‘And A Million Copies Made . . .’

It’s Memorial Day here in the United States. It’s a day to remember those who gave all in the service of their country.

And it’s a day to hope that someday, no one will be called to give all ever again.

Mason Proffit’s cover of the late Ed McCurdy’s iconic folk song, “Last Night I Had The Strangest Dream,” was the title track to the group’s third album, released in 1971.


One Response to “‘And A Million Copies Made . . .’”

  1. David Lenander Says:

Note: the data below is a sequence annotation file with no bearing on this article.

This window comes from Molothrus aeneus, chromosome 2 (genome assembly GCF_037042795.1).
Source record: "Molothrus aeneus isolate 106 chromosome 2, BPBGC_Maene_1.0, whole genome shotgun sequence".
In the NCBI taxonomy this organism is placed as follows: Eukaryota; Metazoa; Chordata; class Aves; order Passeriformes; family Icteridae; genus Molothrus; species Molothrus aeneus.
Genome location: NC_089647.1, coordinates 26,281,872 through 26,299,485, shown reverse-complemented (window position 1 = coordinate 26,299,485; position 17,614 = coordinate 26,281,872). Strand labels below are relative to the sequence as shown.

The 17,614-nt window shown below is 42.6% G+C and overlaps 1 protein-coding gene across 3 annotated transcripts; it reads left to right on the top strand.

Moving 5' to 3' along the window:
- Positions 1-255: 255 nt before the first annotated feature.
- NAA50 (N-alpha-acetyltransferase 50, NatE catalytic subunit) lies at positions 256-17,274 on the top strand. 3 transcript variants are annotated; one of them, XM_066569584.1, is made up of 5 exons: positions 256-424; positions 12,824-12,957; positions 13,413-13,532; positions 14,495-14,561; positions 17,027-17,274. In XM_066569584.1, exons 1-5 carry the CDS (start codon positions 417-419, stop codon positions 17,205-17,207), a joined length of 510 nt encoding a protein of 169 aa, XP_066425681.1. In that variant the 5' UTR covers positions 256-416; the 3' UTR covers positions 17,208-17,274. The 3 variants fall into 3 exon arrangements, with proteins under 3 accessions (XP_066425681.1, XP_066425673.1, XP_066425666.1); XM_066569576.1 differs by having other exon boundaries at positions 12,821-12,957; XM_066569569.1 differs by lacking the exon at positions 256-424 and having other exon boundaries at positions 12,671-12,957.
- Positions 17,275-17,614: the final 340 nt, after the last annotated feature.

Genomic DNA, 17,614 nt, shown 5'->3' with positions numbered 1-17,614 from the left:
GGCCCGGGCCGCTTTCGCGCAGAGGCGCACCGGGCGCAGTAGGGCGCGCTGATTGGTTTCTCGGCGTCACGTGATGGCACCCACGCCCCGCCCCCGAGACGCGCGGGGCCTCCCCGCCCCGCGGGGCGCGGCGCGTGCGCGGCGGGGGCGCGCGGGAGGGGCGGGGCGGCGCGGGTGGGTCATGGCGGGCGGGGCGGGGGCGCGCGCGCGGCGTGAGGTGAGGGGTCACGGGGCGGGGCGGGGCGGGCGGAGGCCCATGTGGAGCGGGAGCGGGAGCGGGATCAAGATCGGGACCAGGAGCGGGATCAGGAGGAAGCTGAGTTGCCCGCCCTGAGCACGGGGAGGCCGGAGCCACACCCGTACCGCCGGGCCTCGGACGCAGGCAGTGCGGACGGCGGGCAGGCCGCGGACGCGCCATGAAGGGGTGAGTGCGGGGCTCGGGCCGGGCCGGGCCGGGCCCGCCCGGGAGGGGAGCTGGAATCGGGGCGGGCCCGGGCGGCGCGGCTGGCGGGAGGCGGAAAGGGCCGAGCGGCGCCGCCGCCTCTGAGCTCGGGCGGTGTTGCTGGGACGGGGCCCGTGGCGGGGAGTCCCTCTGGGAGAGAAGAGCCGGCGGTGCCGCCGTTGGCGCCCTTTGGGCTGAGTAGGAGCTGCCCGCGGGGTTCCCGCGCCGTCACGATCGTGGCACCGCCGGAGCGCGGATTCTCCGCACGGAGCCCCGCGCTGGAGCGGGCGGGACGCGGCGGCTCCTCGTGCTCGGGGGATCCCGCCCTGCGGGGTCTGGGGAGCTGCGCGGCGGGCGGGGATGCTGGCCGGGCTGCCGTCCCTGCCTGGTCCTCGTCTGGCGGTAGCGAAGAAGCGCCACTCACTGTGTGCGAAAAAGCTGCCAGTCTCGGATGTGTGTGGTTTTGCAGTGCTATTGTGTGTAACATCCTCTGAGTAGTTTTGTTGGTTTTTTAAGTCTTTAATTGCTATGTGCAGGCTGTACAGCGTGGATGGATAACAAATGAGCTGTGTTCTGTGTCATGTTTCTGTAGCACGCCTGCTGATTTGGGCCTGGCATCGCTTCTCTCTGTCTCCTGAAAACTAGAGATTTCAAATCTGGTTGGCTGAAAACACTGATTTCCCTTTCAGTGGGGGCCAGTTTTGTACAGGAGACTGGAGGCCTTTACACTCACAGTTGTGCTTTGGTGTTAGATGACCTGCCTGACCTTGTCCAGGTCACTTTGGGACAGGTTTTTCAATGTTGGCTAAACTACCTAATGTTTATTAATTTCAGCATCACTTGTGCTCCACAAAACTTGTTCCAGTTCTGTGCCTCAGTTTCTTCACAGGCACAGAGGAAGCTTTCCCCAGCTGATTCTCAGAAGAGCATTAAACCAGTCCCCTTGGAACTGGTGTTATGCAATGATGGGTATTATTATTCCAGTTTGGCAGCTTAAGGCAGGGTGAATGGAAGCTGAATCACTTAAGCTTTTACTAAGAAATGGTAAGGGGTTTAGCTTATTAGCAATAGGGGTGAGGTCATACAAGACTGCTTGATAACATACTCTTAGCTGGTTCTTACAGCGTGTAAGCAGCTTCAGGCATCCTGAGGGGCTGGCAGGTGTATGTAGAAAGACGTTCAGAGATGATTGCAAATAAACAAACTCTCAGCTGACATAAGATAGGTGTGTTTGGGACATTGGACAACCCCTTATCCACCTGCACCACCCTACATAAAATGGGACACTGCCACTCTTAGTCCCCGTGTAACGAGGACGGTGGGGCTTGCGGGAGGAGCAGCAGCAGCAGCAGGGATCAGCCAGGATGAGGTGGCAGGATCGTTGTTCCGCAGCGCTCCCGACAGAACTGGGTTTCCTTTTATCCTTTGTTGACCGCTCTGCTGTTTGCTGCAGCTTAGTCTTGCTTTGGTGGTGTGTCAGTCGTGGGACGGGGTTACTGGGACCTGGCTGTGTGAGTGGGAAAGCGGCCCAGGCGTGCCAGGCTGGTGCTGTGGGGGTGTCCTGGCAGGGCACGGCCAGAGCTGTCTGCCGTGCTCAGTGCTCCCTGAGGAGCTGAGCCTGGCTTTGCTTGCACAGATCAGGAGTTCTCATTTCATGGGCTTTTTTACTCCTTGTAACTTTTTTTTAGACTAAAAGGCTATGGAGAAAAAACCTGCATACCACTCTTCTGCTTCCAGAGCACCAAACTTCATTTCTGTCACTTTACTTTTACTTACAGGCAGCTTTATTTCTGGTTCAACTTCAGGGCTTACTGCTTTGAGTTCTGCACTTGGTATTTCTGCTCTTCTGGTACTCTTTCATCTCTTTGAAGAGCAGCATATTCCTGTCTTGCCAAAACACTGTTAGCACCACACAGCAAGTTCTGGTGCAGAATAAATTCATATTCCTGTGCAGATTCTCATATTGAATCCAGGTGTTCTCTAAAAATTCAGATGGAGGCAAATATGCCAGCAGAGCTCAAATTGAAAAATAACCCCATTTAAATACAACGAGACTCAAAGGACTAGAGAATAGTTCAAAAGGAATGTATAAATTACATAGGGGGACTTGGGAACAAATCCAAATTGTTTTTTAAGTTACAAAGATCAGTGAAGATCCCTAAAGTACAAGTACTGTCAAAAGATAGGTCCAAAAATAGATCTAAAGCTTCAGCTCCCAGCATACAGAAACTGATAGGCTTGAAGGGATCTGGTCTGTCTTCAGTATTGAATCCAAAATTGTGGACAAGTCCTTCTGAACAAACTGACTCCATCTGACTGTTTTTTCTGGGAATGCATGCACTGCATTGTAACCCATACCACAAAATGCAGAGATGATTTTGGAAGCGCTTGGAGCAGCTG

One of the first albums I ever bought. I wanted the first album, but it wasn’t available for a while (eventually, I got a cut-out, but maybe not until after Warner Bros. issued it as part of COME & GONE). In the end, I may like this the best of their albums. It’s probably the most political, with other anti-war songs as “Eurgene Pratt,” and the hardest rocking. The title song is a little quieter than most of the rest of it. Their version of this essentially happy song is pretty dirgey, though, as if they’ve lost hope that it will ever come true, even if they do sing it with some passion. Their minor hit song from the same album, “Hope,” which got a lot of airplay in the twin cities, was a lot more optimistic. The album was on Ampex (like GREAT SPECKLED BIRD) and may have suffered from the distribution problems that label had. Their earlier label was Happy Tiger, I think (or maybe Wooden Nickel), but after they were signed to Warner, I don’t think they ever lived up to their potential. I remember reading that they were the highest grossing act on the circuit for one year in the early 70s, but the article basically said it was because they toured so inveterately that year and practically every other big name act had decided to stay home. This was the only one of their 5 albums to be unavailable on iTunes for a long time, but it’s up, now.

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